The aim of this programme is to research the scientific and technical challenges of using new technologies to deliver a more efficient, integrated UK marine observing programme. This needs to be able to meet science and policy data requirements, now and in the future.
The UK must fulfil statutory obligations for monitoring the state of the sea. This means we need to collect data that enable assessment of the status of marine ecosystems and effective management of Marine Protected Areas (MPAs).
Autonomous technologies could make marine observation more cost effective, while accelerating our understanding of marine ecosystem function and its response to climate change and other pressures.
This research programme is co-funded by Natural Environment Research Council (NERC), the Department for Environment and Rural Affairs (Defra) and Worldwide Fund for Nature in the UK (WWF-UK). It will address the scientific and technical challenges of using new technologies to deliver a more efficient and integrated next generation UK marine observing programme, capable of meeting science and policy data requirements now and in the future.
The objective of this programme is to accelerate the use of autonomous measurements and combined observational-model outputs in meeting long term science needs and statutory policy requirements.
New and emerging marine technologies (autonomous platforms, miniaturised sensors, and remote or automated data collection methods) provide opportunities to transform the temporal and spatial coverage of marine observations for scientific and monitoring purposes. Over recent years, the research councils, higher education institutions and industry have invested over £100 million in smart and autonomous observing systems.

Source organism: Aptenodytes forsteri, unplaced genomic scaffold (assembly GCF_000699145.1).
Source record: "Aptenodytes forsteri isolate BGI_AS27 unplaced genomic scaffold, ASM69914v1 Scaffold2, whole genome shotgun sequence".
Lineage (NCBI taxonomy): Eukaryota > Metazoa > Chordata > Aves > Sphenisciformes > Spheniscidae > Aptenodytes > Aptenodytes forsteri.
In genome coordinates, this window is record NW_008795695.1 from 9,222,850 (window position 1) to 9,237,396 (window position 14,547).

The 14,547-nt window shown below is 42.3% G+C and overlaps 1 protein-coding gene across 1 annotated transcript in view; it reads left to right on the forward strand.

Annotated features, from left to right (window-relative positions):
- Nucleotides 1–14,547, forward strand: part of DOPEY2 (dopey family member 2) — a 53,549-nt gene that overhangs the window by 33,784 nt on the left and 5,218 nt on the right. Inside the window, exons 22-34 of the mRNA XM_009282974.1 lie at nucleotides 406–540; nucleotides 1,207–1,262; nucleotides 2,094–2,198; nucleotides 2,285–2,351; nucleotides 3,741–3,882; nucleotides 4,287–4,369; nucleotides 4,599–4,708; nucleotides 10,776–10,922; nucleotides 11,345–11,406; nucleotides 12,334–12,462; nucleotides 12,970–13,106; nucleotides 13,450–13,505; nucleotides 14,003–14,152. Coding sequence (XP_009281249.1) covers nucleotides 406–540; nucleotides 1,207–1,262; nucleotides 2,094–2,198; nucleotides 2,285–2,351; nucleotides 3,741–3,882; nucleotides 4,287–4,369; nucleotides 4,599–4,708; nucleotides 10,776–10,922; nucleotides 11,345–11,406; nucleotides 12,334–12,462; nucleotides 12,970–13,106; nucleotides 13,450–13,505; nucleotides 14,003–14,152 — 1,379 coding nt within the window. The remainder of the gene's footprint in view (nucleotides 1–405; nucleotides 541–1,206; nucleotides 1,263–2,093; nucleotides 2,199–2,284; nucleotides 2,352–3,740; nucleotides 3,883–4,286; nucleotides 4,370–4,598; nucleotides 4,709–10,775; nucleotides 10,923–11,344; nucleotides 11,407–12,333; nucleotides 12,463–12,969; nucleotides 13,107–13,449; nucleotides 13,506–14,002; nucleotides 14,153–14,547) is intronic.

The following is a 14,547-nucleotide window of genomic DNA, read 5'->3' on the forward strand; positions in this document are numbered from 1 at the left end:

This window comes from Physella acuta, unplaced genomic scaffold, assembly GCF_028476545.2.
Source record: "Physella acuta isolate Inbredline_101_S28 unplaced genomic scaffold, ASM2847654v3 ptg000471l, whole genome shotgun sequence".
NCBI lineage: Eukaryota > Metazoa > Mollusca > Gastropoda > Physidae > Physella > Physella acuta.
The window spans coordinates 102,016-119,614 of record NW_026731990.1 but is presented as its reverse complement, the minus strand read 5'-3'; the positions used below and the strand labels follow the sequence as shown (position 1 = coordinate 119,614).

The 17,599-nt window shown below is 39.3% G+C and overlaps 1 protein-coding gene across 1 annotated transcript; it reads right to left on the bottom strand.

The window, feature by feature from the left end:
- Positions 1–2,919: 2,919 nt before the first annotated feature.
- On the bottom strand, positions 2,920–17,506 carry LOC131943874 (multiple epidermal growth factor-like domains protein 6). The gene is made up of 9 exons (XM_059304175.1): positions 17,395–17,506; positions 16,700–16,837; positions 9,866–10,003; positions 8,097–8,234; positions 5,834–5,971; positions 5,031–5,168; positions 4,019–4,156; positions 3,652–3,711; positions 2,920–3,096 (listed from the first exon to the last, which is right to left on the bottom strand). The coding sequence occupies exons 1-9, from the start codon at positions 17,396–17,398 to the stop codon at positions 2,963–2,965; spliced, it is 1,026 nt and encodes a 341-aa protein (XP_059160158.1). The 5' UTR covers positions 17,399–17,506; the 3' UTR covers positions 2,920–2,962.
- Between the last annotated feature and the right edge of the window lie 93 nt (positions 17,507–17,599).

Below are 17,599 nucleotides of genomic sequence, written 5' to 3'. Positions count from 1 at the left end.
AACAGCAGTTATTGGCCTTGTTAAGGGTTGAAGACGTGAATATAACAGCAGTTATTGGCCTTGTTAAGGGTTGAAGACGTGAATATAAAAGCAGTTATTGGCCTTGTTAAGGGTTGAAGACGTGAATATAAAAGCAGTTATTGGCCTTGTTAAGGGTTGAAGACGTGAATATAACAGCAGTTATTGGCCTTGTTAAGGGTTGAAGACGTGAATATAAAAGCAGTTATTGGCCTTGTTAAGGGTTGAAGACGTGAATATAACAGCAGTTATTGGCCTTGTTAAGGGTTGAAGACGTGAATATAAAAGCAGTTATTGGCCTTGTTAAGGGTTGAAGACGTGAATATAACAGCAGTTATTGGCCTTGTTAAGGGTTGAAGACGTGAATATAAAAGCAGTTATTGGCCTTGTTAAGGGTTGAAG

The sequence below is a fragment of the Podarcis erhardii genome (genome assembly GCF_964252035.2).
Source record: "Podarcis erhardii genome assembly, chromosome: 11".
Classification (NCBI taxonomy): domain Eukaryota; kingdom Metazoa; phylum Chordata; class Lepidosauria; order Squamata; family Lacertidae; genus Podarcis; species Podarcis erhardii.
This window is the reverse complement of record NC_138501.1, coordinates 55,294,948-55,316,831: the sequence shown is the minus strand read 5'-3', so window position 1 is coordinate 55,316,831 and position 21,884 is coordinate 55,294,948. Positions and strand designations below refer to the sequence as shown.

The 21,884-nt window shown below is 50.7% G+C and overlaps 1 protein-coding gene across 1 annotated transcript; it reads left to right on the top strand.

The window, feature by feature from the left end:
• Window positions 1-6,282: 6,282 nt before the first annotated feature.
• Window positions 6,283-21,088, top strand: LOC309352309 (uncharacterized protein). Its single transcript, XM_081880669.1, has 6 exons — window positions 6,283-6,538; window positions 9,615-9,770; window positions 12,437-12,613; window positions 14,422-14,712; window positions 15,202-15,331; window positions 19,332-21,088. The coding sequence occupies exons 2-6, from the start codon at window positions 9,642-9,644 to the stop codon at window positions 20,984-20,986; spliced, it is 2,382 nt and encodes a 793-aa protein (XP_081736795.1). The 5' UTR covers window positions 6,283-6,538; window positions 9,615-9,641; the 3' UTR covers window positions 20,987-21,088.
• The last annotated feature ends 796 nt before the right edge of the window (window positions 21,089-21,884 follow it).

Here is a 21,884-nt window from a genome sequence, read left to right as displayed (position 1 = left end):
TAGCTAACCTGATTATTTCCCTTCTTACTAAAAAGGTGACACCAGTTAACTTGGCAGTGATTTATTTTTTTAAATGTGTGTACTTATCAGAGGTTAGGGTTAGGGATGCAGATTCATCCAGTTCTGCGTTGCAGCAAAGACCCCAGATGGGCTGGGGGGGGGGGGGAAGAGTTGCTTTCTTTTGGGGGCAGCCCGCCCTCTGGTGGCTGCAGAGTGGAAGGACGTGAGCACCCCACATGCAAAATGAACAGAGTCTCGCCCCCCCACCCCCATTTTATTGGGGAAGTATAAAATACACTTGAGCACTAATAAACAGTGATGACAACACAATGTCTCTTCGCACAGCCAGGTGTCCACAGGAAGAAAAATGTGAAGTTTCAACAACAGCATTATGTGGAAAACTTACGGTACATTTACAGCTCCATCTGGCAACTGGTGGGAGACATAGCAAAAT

Marine autonomous vehicles are now routinely deployed to support NERC science, and are increasingly demonstrating their capability for complex multiple deployments with novel sensors, making high quality targeted observations to improve our scientific understanding of nutrient and carbon cycling within the shelf seas. These technologies offer the potential to observe the marine environment cost effectively over large areas and long periods of time.
The UK must fulfil statutory obligations for monitoring the state of the seas, for example, as demanded by the Marine Strategy Framework Directive (MSFD), the Convention on Biological Diversity and the OSPAR Convention (OSPAR is so named because of the original Oslo and Paris Conventions). This means we need to collect data that enable assessment of the status of marine ecosystems and the effective management of Marine Protected Areas.
Autonomous technologies could make marine observation more cost effective, while accelerating our understanding of marine ecosystem function and its response to climate change and other pressures. To achieve these benefits, more research is needed to prove how their capabilities can be used and integrated with existing techniques.
Marine ecosystem services were valued at 50 trillion US dollars in 2011. It is thought that over two thirds of the overall economic value of the ocean depends directly on healthy ocean conditions. Model studies reported in the most recent assessment report of the Intergovernmental Panel on Climate Change (IPCC) predict damage to marine ecosystems and cascading consequences to human populations that rely on ocean productivity.
It is crucial, then, that we develop a more complete understanding of the marine ecosystem response to natural and anthropogenic variability. This will allow us to develop better management strategies for human impacts on the marine ecosystem. Understanding the oceans’ long term resilience to climate change, so that mankind can sustain and increase ecosystem benefits, is a high priority of the UK Marine Science strategy.
Integrating new technologies with existing marine observing infrastructure and data archives is a significant challenge. This programme will build on previous and planned NERC and co-funded projects (such as the Shelf Seas Biogeochemistry and Marine Ecosystem Research programmes) to further our understanding of marine ecosystem function. Bringing observations from multiple sources together with models is essential to assess how different stressors (natural or anthropogenic) can affect diverse habitats over different timescales, and what impact these have on ecosystem services.